Google has made quite the ambitious decision to try and expand their popular Google Chrome browser into an entire computer Operating System and in order to do so, they have released a series of Chromebooks through a variety of manufacturers. We got our hands on the Samsung Chromebook and while they do still lack the full feature-set of Windows laptops, the Samsung Chromebook definitely offers quite a bit for its price point.
The Samsung Chromebook offers a very thin and lightweight design coming in at just 0.69-inches thick and 2.4lbs. The first thing you notice when looking at the Google Chromebook is that it has a very sleek and simplistic look to it, with the majority of its special features being seen in its OS rather than the external design.
As far as I/O ports go, the Samsung Chromebook includes one USB 2.0 and one USB 3.0, as well as HDMI out. Google had a good idea when making the touchpad a button as well, but some of the features such as “right clicking” seem impossible half of the time, which is a great annoyance.
Just like the Chrome browser, which the Google Chromebook is based off of, the device runs fast and boots up from a complete shutdown in less than 10 seconds (the Chromebook also wakes up in less than 5 seconds!). Even with the great integration of Google’s full application suite, there are some annoyances that come along with using a Google Chromebook.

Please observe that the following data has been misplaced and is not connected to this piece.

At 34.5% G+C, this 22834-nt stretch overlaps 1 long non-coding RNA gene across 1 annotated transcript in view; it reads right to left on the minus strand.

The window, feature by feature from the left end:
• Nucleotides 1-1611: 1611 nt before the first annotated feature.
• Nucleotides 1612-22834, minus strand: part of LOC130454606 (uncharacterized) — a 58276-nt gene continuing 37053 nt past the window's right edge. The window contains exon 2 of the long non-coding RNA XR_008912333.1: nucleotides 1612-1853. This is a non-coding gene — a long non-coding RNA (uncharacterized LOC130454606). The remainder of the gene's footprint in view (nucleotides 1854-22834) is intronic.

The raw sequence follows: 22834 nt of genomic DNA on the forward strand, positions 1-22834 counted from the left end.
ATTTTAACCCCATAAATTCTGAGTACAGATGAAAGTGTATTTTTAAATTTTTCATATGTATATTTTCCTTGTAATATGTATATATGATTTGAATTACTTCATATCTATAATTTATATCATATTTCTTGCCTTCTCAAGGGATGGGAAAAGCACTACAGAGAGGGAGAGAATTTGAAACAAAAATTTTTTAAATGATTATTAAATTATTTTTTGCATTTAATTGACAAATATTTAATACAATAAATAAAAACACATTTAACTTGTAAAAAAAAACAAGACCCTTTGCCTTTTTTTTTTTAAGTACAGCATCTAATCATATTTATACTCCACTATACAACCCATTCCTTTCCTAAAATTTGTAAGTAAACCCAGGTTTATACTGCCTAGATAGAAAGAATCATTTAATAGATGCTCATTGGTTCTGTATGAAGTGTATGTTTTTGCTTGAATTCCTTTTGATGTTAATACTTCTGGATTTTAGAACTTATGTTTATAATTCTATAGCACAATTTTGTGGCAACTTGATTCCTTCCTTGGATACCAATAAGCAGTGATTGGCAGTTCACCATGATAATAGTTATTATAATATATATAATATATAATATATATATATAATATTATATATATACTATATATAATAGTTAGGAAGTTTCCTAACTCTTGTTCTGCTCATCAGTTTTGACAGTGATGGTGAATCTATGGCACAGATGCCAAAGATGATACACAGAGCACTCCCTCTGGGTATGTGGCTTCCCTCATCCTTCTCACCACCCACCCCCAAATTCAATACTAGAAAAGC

For example, if someone emails you a document of any sort, you can view it; but in order to edit it, you must first upload the document to Google Docs. This is normally not an issue with the regular Google Docs as there is really no way around it; but when the purpose of a Chromebook is to provide you with basically everything you need from the start, some features definitely take a few too many steps to provide any benefit.
Since you will probably use Google Drive for most of your storage (the Samsung Chromebook only comes with 16GB of storage), Google does offer 100GB of free Drive storage for two years which should be more than enough space for documents, presentations, and spreadsheets.
Google’s Chrome OS is sort of a mixed bag for me, with some things being absolutely amazing, while others fall by the wayside and greatly subtract from my liking of the operating system. The main upside and downside of Chrome OS, is its reliance on Google services for practically everything.
By relying 100% on Google services, some tasks like editing word documents become multi-step processes whereas they would not be on Windows. There are some benefits to having everything consolidated with Google, such as expanded Drive storage for free and the ease of use for Gmail and Google Docs.
There were some strange happenings with Gmail however, such as repeated refreshings of the page for no apparent reason (not the normal inbox refreshes, but complete page refreshes.) While it is not a big issue, it does show that there are few little glitches and bugs in the Chrome OS that need to be worked out.
Switching between applications sometimes caused white screens for a short period of time, and even putting a YouTube video into fullscreen mode produced noticeable lag.
When it comes down to it, the Google Chromebook from Samsung is definitely a great laptop for simple uses such as web browsing and word processing. However, the complete Google-integration does have some big drawbacks, and limits the full functionality of the system to put it far behind Windows.
For just $249, I do recommend the Samsung Google Chromebook.
Check out the Samsung Google Chromebook HERE